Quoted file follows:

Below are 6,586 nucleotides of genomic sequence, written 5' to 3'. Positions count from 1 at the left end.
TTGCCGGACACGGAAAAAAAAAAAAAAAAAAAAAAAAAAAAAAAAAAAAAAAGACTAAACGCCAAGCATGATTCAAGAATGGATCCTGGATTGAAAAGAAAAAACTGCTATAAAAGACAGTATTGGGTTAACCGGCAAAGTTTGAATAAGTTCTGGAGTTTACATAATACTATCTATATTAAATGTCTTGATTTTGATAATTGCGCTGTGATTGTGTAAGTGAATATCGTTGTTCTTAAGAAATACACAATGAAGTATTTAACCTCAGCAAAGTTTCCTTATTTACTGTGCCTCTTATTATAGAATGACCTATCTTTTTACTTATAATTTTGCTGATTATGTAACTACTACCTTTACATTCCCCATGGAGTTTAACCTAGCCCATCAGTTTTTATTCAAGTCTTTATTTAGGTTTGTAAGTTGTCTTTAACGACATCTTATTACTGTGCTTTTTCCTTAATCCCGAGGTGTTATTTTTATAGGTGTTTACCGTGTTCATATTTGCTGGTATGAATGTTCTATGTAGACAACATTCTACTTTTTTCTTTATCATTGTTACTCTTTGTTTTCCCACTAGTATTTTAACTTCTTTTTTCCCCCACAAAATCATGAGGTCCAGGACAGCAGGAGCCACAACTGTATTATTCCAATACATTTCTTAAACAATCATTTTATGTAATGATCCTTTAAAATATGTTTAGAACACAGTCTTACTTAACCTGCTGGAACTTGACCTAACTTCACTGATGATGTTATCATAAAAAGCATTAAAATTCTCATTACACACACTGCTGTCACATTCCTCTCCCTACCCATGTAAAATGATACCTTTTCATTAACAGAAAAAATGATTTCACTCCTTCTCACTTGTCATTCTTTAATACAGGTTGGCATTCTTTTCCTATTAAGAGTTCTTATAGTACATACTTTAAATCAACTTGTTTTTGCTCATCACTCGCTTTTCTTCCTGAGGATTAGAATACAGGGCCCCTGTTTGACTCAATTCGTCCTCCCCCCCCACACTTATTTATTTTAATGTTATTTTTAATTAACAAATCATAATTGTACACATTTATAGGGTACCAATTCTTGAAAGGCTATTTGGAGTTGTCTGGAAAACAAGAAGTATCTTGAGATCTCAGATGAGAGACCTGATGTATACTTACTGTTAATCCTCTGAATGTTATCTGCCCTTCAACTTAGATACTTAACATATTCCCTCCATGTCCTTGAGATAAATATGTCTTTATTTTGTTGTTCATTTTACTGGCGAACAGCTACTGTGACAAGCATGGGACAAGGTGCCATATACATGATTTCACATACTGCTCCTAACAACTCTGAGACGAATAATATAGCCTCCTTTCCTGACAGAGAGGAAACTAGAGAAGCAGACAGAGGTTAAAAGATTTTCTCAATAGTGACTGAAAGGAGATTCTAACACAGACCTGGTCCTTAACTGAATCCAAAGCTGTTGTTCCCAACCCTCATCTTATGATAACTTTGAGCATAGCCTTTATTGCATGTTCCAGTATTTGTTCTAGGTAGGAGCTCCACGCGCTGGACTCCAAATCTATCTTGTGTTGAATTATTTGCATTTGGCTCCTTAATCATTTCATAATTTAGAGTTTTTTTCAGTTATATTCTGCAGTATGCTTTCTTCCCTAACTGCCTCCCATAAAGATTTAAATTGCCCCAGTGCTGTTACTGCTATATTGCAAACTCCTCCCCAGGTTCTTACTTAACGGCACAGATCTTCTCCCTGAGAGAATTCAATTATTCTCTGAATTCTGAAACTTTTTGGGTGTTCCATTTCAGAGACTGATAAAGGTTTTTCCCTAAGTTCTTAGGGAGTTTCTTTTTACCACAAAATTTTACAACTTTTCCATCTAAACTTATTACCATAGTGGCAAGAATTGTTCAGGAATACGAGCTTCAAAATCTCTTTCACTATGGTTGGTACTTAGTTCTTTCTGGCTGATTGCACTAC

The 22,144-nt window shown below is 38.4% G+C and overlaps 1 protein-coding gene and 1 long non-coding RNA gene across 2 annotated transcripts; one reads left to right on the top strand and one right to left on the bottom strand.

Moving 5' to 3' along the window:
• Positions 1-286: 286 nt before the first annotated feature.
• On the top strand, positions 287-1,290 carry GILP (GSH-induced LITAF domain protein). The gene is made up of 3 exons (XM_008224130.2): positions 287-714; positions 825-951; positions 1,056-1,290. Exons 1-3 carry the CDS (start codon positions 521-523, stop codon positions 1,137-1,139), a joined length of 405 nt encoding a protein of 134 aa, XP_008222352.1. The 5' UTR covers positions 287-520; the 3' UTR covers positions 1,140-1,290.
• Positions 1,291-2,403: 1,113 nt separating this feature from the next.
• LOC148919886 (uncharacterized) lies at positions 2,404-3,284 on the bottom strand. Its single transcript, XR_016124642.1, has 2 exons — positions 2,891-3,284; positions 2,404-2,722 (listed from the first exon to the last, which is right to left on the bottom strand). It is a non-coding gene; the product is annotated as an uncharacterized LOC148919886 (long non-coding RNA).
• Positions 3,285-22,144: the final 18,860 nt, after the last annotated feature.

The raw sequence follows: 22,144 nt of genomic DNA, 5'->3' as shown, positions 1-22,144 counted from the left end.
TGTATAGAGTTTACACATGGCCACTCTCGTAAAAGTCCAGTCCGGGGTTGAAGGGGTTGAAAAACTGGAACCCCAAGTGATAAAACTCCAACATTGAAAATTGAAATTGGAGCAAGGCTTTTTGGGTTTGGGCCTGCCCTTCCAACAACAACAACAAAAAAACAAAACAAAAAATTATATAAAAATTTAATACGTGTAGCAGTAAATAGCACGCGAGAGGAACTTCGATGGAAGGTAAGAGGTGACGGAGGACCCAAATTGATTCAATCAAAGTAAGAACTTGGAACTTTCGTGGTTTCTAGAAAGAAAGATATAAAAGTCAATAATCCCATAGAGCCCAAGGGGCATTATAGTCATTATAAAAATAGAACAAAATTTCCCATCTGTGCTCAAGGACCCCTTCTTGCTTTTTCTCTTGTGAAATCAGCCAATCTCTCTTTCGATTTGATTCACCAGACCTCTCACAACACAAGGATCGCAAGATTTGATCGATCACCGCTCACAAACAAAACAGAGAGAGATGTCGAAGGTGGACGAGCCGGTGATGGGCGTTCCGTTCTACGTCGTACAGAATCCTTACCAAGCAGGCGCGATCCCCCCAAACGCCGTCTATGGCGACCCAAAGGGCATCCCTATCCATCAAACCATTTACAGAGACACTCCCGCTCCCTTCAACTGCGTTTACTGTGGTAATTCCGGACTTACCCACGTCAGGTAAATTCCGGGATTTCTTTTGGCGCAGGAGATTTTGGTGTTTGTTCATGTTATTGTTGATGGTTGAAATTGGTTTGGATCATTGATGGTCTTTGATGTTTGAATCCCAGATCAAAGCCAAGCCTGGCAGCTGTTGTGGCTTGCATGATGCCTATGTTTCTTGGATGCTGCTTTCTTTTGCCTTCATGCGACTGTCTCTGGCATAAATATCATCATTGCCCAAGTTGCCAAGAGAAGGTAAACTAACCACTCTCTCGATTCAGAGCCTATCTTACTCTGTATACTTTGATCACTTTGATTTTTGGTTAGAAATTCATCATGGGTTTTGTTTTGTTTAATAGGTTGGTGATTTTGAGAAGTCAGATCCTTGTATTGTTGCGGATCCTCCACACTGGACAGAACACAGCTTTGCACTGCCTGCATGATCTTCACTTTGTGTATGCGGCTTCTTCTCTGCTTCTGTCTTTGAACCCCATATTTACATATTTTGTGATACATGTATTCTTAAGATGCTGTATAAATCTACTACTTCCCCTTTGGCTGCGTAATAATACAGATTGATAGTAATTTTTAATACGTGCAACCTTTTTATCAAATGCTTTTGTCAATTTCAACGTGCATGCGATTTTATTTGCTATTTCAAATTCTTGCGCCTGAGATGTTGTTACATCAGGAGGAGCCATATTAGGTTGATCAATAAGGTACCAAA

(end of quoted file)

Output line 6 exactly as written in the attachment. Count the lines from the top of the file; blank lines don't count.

• On the top strand, positions 287-1,290 carry GILP (GSH-induced LITAF domain protein). The gene is made up of 3 exons (XM_008224130.2): positions 287-714; positions 825-951; positions 1,056-1,290. Exons 1-3 carry the CDS (start codon positions 521-523, stop codon positions 1,137-1,139), a joined length of 405 nt encoding a protein of 134 aa, XP_008222352.1. The 5' UTR covers positions 287-520; the 3' UTR covers positions 1,140-1,290.